Clashes broke out between the Dalit community and the privileged castes in Khargone, Madhya Pradesh as the Dalits were denied entry in a Shiv temple on the day of Mahashivratri. After a physical altercation, stones were pelted by both groups, wherein 14 persons were injured.
In Chhapra village, Sanawad in Khargone over 100 persons in two separate cases have been booked as either side filed an FIR in this matter. Premlal, a Dalit filed an FIR alleging that one Bhaiya lal Gurjar from Gurjar community stopped Dalit girls from entering the temple.
Sub Divisional Officer of Police Vinod Dixit said that there were already tensions between the two communities in connection with a proposal to construct a statue of BR Ambedkar near the temple and the cutting of a banyan tree, reported Scroll.
The dispute led to the clash & stones were pleated from both sides leaving 14 injured.
2 FIRs, one from each, were lodged & over 100 people booked. pic.twitter.com/FgL11O6U1X
— Hate Detector ? (@HateDetectors) February 20, 2023
Another similar incident took place in Chhoti Kasrawad village where Manju Bai, a Dlait owman was prevented from praying at the Shiv temple. Manju Bai alleged that she was abused over her caste and shoved by other women who objected to her offering water to a Shivling. While a case has been filed, the woman prayed at the temple amidst police protection.
Last year as well, during Mahashivratri, Khargone saw a similar incident where a priest, Vijay Barvey, denied entry to a Dalit woman at a temple in Dendla village. Despite multiple requests the priest maintained that a Dalit cannot enter the temple.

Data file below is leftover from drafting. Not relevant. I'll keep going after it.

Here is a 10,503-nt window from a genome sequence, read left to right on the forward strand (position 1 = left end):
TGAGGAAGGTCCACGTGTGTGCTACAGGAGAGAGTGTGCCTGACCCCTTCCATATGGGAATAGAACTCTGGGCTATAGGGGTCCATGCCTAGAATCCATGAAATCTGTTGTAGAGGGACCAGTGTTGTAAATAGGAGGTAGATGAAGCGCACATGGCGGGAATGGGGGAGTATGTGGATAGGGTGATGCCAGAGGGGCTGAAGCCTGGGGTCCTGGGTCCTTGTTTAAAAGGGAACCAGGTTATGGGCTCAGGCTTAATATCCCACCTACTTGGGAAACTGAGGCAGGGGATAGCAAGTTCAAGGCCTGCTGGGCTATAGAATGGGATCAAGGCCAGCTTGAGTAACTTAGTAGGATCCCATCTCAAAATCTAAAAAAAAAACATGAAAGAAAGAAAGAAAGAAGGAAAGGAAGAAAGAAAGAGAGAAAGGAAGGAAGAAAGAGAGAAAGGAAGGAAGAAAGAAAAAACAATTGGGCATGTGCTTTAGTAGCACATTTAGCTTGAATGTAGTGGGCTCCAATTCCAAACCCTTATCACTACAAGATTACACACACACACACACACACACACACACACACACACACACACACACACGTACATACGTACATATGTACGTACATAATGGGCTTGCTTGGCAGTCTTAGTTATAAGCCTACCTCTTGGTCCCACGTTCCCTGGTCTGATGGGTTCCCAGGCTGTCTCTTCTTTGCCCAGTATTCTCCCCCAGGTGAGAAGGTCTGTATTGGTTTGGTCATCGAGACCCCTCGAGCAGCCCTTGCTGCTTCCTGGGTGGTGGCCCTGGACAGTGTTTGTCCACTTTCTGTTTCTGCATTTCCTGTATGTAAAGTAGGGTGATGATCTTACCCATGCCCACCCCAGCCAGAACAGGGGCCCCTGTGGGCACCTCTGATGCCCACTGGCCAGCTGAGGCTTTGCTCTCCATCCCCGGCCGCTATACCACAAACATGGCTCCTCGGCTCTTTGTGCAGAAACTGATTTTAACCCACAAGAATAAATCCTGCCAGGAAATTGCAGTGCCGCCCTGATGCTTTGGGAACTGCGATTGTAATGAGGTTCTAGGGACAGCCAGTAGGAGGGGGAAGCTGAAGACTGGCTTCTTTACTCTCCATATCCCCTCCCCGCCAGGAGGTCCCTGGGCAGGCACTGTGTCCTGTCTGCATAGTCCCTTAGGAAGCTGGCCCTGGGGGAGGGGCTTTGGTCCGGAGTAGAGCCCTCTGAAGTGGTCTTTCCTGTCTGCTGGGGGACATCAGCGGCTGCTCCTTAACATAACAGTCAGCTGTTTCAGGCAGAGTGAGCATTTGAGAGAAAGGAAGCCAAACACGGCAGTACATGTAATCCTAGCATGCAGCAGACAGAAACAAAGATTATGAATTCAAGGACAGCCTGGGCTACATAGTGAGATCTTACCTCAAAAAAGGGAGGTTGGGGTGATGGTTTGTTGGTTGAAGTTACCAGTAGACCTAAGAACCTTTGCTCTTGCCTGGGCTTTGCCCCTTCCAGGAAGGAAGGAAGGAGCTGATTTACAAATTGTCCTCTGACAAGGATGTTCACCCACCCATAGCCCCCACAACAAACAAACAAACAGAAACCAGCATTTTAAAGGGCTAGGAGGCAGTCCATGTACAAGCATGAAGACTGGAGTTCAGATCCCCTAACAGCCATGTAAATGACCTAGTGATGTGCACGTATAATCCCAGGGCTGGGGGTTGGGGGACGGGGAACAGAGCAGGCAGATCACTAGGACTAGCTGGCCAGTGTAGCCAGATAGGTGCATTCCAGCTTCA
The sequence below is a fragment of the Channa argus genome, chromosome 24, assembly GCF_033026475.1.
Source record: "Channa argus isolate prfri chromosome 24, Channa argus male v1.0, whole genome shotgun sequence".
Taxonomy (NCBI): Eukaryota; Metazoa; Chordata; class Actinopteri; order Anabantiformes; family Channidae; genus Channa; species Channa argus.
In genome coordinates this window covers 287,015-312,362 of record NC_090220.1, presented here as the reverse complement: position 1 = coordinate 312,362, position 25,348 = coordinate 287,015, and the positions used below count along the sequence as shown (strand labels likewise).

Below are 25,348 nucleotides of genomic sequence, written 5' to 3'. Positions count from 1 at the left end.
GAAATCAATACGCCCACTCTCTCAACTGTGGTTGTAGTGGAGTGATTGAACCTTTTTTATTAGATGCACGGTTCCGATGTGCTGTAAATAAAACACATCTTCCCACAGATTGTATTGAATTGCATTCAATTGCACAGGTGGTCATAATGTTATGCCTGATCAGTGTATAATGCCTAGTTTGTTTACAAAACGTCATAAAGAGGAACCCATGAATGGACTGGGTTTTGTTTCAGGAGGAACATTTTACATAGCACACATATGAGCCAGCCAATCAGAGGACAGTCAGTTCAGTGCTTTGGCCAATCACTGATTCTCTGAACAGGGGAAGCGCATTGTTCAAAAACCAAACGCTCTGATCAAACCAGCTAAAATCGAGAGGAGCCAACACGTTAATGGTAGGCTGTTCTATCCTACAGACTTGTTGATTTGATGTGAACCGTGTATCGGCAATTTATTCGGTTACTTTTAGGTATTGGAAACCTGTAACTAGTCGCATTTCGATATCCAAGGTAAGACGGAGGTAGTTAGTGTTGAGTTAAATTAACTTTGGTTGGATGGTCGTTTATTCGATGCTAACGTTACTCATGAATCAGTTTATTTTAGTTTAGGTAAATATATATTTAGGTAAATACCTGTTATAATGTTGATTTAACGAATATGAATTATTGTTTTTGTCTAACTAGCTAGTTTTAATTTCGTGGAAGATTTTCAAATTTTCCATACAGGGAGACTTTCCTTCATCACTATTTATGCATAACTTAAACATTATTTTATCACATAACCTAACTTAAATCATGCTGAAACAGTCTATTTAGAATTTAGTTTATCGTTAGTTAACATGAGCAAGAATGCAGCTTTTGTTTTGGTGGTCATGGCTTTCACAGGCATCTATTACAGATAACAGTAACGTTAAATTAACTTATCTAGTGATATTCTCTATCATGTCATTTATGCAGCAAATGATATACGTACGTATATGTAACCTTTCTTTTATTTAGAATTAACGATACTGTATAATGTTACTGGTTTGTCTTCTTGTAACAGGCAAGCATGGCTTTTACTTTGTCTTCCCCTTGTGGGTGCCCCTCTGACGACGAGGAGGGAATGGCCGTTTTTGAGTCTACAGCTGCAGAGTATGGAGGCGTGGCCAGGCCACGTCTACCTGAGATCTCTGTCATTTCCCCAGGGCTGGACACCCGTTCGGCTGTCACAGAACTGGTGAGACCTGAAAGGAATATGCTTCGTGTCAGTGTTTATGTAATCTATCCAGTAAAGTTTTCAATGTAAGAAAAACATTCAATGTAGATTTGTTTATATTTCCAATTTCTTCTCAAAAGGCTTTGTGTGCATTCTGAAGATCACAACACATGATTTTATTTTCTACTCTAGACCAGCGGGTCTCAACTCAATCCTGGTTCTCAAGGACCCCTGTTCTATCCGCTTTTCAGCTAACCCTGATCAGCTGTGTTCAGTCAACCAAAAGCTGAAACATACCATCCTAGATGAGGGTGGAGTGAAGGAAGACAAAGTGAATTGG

This takes us back to Dr Babasaheb Ambedkar’s Kalaram temple Entry movement of March 1930 which was more than just a movement for the right to enter a temple. It was a movement for equal rights. Dr Ambedkar viewed temple entry as a means of parity and not as an end goal of the depressed classes.
“If the Hindu religion is to be their religion, then it must become a religion of Social Equality. The mere amendment of Hindu religious code by the mere inclusion in it of a provision to permit temple entry for all, cannot make it a religion of equality of social status. All that it can do is to recognise them as nationals not aliens, if I may use the common terms which have become so familiar in politics. But that cannot mean that they would thereby reach a position where they would be free and equal. , without being above and below anyone else, for the simple reason that the Hindu religion does not recognise the principle of equality of social status : on the other hand it fosters inequality by insisting upon grading people as Brahmins, Kshatrias, Vaishyas and Shudras, which now stand toward one another in an ascending scale of hatred and descending scale of contempt,” said Dr Ambedkar in his argument denying support to Dr. Subbarayan’s Temple entry Bill.
Denial of entry to a temple not only violates right against discrimination under Article 15, right to equality before law (Article 14) of the Constitution but also violates Article 17 that abolishes untouchability.